Michelle Dillon, Deborah Tannehill and Mary O’Sullivan
In addressing the theory-practice divide, this research provides valuable insight into preservice teachers’ (PSTs) learning through an experiential learning (EL) framework during teacher education. Utilizing an interpretivist approach, this study aims at providing insight on how PSTs link the manner in which they learned during teacher education to how they teach during school placement. Evidence suggested participants valued faciliating enjoyable and meaningful learning experiences for their students in the course of learning through an EL approach. Learning through an experiential approach provided the PSTs with confidence in what to teach. However, the PSTs also assumed their own students would have similar responses to the learning experiences they had themselves when completing tasks during teacher education. PSTs were limited in their ability to recognize student learning and in understanding student capacity for progression. Implications of the findings for teacher education are discussed.
Nathan Hall, Brent Bradford, José da Costa and Daniel B. Robinson
). What controls the teaching of friluftsliv? Analysing a pedagogical discourse within Swedish physical education . Journal of Adventure Education and Outdoor Learning, 11, 51 – 65 . doi: 10.1080/14729679.2010.532988 Bandura , A. ( 1977 ). Social learning theory . New York, NY : General Learning
Chan Woong Park and Matthew D. Curtner-Smith
—those concerned with adventure education—differs from mainstream physical education teachers ( Zmudy, Curtner-Smith, & Steffen 2009 ), it may well be that there are also marked departures from these traditional patterns of socialization for APEs. Direct research of APEs’ acculturation or professional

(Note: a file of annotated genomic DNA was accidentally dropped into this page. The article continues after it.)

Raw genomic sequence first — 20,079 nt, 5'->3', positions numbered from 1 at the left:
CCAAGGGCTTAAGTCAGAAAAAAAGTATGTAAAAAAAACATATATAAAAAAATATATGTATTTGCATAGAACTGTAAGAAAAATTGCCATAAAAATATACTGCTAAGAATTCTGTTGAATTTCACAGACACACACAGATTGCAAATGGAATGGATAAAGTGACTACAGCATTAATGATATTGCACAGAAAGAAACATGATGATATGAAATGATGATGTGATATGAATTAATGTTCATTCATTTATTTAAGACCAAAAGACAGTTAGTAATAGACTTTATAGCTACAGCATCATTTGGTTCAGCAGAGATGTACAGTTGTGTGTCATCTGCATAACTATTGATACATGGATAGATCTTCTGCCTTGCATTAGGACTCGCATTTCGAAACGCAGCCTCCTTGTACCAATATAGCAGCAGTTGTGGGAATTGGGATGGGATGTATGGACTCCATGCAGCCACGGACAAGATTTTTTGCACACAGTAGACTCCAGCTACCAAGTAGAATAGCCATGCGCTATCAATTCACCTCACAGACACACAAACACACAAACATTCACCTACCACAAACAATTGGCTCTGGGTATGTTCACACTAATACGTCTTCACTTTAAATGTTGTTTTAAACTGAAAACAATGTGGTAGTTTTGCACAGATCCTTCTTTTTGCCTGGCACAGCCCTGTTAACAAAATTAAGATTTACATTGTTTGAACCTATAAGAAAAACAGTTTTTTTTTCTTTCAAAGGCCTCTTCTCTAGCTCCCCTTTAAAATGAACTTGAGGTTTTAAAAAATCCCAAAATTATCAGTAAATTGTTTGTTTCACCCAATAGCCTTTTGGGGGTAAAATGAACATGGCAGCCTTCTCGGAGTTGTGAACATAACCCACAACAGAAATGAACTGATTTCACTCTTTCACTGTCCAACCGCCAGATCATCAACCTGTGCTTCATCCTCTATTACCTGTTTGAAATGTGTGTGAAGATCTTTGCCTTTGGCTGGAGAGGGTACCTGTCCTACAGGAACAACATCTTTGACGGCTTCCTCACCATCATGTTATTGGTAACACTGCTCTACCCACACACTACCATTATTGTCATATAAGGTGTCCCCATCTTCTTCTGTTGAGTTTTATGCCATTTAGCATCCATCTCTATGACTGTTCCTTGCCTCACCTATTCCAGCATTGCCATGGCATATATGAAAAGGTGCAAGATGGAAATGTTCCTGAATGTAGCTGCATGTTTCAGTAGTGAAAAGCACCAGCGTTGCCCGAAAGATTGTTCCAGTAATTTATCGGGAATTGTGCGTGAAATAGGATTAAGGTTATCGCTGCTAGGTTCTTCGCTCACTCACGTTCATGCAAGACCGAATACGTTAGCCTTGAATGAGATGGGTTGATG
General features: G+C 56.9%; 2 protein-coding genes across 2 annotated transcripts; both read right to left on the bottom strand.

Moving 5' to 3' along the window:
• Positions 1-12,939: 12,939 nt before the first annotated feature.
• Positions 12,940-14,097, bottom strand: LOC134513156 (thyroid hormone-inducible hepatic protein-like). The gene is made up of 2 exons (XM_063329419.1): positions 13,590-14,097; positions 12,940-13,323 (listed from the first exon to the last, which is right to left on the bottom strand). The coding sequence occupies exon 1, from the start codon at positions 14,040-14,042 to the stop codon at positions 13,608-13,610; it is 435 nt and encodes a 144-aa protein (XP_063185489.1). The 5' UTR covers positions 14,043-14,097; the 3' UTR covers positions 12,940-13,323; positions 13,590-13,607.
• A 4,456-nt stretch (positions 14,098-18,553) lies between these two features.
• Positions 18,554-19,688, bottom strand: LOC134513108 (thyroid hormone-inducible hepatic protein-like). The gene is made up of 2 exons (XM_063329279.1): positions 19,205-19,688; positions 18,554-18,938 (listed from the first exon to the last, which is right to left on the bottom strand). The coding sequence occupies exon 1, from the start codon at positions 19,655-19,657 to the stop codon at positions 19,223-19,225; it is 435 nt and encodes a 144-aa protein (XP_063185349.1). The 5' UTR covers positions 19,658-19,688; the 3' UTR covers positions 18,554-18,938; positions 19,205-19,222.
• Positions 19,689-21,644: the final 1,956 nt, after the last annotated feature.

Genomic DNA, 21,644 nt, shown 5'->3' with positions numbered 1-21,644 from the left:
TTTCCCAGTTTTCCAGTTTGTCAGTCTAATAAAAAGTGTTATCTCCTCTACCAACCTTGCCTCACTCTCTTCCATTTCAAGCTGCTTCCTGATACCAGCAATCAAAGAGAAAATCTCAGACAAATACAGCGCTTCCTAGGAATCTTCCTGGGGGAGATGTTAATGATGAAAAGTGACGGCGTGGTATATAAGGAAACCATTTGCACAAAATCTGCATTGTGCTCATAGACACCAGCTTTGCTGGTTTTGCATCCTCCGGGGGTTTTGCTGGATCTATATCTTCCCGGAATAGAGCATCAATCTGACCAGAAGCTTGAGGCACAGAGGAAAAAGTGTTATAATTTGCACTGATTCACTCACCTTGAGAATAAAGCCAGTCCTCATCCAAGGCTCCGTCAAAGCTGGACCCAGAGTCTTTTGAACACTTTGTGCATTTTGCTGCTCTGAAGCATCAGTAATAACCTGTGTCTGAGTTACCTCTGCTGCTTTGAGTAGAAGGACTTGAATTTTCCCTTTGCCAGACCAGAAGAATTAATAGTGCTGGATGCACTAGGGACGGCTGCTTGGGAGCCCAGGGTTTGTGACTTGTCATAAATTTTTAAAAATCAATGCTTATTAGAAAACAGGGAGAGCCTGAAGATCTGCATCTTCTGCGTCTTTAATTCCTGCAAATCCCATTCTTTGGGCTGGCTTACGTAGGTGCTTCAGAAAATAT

Jenn M. Jacobs, K. Andrew R. Richards, Zach Wahl-Alexander and James D. Ressler
), 334 – 353 . doi:10.1080/00336297.2017.1388262 10.1080/00336297.2017.1388262 Richards , K.A.R. , Jacobs , J.M. , Wahl-Alexander , Z. , & Ressler , J.D. ( 2018 ). Preservice physical education teacher socialization through an outdoor education field experience . Journal of Adventure Education
Nicole D. Bolter, Lindsay Kipp and Tyler Johnson
Sport Education model, cooperative learning, and adventure education (e.g., Dyson, 2001 ; Hattie, Marsh, Neill, & Richards, 1997 ; Siedentop, Hastie, & Van der Mars, 2011 ). Currently, sportsmanship behaviors are an expected outcome of any national standards-based physical education curriculum
Zachary Wahl-Alexander and Matthew D. Curtner-Smith
-Related Fitness Multi-Activity, Sport Education, Health-Related Fitness Multi-Activity, Sport Education, Health-Related Fitness, Teaching Games for Understanding, Adventure Education Multi-Activity, Sport Education, Health-Related Fitness, Teaching Games for Understanding Multi-Activity Multi-Activity Multi